Guest post from S. Chris Edmonds:
I am thankful for many things--only one of which is our first responders. Law enforcement and fire personnel lay their lives on the line every day. Their jobs are immensely stressful and demanding, and 99% of them serve with grace, skill and speed.
Skill alone doesn’t make a firefighter or law enforcement officer effective. The culture of their department has a huge influence on them. If it tolerates unsafe or disrespectful behavior, it is very likely the first responder will carry that with them. They may withhold information or have a lack of respect for one another. They may be publicly critical or dismiss the accomplishments of others. They may lack confidence in the commands of their superiors. These behaviors create distrust, which is potentially disastrous.
If their department's culture tolerates disrespectful or dangerous behaviors, it is likely that the players in that culture will embrace those behaviors. They will not share information. They will not support each other. They criticize others' decisions publicly. They discount others' efforts and accomplishments. They may hesitate to act upon the commands of superiors--all of this could have potentially disastrous results.
Whether in the fire department, retail store, office, restaurant or police station you will only get a purposeful, positive, productive culture by design, not default.
Doing this well takes daily attention to clear intentions. Creating clear performance expectations and understood citizenship expectations, with consistent accountability for both, will bring significant benefits such as:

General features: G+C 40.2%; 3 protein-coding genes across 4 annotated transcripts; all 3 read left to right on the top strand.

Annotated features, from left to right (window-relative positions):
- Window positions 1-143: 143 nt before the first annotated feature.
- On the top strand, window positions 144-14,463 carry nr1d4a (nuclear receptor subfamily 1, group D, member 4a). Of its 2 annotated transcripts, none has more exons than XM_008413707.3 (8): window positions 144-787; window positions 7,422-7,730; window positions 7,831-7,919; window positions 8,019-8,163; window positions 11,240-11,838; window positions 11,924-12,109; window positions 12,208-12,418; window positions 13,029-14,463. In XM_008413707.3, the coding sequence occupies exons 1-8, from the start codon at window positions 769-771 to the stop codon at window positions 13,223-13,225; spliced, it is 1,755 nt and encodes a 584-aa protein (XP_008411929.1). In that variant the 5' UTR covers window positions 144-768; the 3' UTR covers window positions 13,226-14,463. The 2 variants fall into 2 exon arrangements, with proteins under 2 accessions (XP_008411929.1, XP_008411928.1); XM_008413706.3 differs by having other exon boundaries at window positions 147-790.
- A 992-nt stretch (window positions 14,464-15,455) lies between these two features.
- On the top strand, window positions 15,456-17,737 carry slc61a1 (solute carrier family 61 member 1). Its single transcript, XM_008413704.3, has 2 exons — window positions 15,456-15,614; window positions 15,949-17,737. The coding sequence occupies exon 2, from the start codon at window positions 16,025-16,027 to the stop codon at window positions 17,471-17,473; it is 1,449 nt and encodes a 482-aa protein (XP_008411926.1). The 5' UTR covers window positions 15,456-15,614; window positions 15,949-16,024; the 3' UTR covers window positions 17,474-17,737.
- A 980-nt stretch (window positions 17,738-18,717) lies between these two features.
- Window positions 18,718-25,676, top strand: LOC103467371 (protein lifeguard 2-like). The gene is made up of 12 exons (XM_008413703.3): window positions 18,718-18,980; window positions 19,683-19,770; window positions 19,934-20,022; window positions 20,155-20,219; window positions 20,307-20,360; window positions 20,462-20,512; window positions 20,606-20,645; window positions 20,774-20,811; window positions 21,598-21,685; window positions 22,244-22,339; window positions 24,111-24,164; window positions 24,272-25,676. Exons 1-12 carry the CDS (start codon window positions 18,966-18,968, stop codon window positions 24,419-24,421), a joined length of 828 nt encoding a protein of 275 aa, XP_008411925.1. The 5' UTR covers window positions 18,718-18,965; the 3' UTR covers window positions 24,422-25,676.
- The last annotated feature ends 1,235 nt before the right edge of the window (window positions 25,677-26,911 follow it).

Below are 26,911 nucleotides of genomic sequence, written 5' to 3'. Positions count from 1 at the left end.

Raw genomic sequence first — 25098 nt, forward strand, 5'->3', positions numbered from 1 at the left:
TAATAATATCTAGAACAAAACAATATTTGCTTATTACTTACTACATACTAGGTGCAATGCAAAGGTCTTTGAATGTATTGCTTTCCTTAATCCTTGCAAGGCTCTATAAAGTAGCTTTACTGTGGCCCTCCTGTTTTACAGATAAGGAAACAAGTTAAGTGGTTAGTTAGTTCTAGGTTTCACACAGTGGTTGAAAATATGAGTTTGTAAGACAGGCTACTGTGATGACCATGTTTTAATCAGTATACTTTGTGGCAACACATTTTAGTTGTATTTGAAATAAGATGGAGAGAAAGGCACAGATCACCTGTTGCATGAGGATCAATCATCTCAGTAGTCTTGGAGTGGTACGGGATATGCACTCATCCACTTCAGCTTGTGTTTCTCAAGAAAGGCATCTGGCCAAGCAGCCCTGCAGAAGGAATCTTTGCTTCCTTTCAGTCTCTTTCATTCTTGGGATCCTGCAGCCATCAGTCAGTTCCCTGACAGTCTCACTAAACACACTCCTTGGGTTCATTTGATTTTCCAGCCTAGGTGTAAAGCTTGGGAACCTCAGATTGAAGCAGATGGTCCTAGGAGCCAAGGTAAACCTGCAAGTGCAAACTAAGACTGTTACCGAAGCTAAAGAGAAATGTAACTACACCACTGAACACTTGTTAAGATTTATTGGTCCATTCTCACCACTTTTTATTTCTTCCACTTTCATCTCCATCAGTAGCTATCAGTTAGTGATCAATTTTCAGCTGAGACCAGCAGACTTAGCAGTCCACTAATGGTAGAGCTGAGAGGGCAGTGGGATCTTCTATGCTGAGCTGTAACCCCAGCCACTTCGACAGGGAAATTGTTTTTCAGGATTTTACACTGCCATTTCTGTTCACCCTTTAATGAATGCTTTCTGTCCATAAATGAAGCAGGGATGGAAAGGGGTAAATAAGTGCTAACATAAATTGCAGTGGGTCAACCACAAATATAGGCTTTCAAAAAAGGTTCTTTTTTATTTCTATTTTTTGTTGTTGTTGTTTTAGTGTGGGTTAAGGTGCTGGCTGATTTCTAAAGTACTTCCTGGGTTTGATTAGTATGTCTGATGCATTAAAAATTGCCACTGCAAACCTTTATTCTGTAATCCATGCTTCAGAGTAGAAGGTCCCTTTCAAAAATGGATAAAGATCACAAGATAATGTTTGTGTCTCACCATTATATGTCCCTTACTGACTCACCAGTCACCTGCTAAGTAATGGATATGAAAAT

*Employee engagement up by 40%
*Customer service increased by 40%
*Profit and results jumped by 35%
All within 18 months.
These results occur at organizations that institute an organizational constitution (which includes your team’s servant purpose, values and behaviors, strategies, and goals).
It is not common for law enforcement or fire protection organizations to get involved in this process. Even thought defining the constitution is the simple part of the journey, it does take a lot of effort and time to do right.
Once you have established your organizational constitution, the rubber meets the road when it is time to model and coach the desired behaviors and hold people accountable.
I have enjoyed working with firefighters since the 1980's when two served on the board of my YMCA. Getting to know them helped me see how very demanding their jobs are, and how dedicated they are to serving.
A member of the Bend, Oregon, USA, Fire & Rescue squad shared how his team is working toward a high performing, values-aligned work environment. Their specific values include:
In formalizing these values and behaviors, Bend Firefighters know that they are responsible for more than just applying skills to their jobs. They are expected to treat others with compassion and respect. They are to conduct themselves with humility and integrity. They are to show resilience and optimism even in the tough moments.
The Bend Fire Department praises aligned behavior and redirects misaligned behavior so that they can make progress every day. Moreover, aligned behavior like this just might help keep them a little safer, too.
How precisely does your organization define citizenship? What type of constitution do you have? It is the key to an effective culture.
S. Chris Edmonds is a sought-after speaker, author, and executive consultant. After a 15-year career leading successful teams, Chris founded his consulting company, The Purposeful Culture Group, in 1990. Chris has also served as a senior consultant with The Ken Blanchard Companies since 1995. He is the author or co-author of seven books, including Amazon best sellers The Culture Engine and Leading at a Higher Level with Ken Blanchard. Learn from his blog posts, podcasts, assessments, research, and videos at http://drivingresultsthroughculture.com. Get free resources plus weekly updates from Chris by subscribing here.